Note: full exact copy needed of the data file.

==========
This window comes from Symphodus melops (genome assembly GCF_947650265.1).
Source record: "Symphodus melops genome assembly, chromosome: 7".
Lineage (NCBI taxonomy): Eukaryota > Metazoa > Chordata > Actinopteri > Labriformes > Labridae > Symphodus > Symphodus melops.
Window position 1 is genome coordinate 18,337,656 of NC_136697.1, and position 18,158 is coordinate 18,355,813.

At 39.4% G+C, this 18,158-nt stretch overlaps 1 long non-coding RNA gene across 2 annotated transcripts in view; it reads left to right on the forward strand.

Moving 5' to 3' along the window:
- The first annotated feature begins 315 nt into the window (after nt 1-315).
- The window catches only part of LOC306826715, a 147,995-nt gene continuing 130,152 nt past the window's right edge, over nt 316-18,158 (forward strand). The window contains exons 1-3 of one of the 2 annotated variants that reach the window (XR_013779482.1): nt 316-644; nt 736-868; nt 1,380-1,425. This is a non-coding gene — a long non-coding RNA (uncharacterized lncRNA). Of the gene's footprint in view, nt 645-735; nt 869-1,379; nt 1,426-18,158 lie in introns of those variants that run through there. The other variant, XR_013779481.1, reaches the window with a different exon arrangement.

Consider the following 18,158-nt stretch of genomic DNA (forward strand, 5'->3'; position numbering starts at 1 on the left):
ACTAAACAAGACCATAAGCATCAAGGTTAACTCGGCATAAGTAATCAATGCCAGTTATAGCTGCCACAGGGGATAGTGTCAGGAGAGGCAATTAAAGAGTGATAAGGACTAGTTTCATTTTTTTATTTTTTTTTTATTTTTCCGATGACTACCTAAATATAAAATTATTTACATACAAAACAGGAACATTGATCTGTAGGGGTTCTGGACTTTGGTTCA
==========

This window comes from Symphodus melops (genome assembly GCF_947650265.1).
Source record: "Symphodus melops genome assembly, chromosome: 7".
Lineage (NCBI taxonomy): Eukaryota > Metazoa > Chordata > Actinopteri > Labriformes > Labridae > Symphodus > Symphodus melops.
Window position 1 is genome coordinate 18,337,656 of NC_136697.1, and position 18,158 is coordinate 18,355,813.

At 39.4% G+C, this 18,158-nt stretch overlaps 1 long non-coding RNA gene across 2 annotated transcripts in view; it reads left to right on the forward strand.

Moving 5' to 3' along the window:
- The first annotated feature begins 315 nt into the window (after nt 1-315).
- The window catches only part of LOC306826715, a 147,995-nt gene continuing 130,152 nt past the window's right edge, over nt 316-18,158 (forward strand). The window contains exons 1-3 of one of the 2 annotated variants that reach the window (XR_013779482.1): nt 316-644; nt 736-868; nt 1,380-1,425. This is a non-coding gene — a long non-coding RNA (uncharacterized lncRNA). Of the gene's footprint in view, nt 645-735; nt 869-1,379; nt 1,426-18,158 lie in introns of those variants that run through there. The other variant, XR_013779481.1, reaches the window with a different exon arrangement.

Consider the following 18,158-nt stretch of genomic DNA (forward strand, 5'->3'; position numbering starts at 1 on the left):
ACTAAACAAGACCATAAGCATCAAGGTTAACTCGGCATAAGTAATCAATGCCAGTTATAGCTGCCACAGGGGATAGTGTCAGGAGAGGCAATTAAAGAGTGATAAGGACTAGTTTCATTTTTTTATTTTTTTTTTATTTTTCCGATGACTACCTAAATATAAAATTATTTACATACAAAACAGGAACATTGATCTGTAGGGGTTCTGGACTTTGGTTCA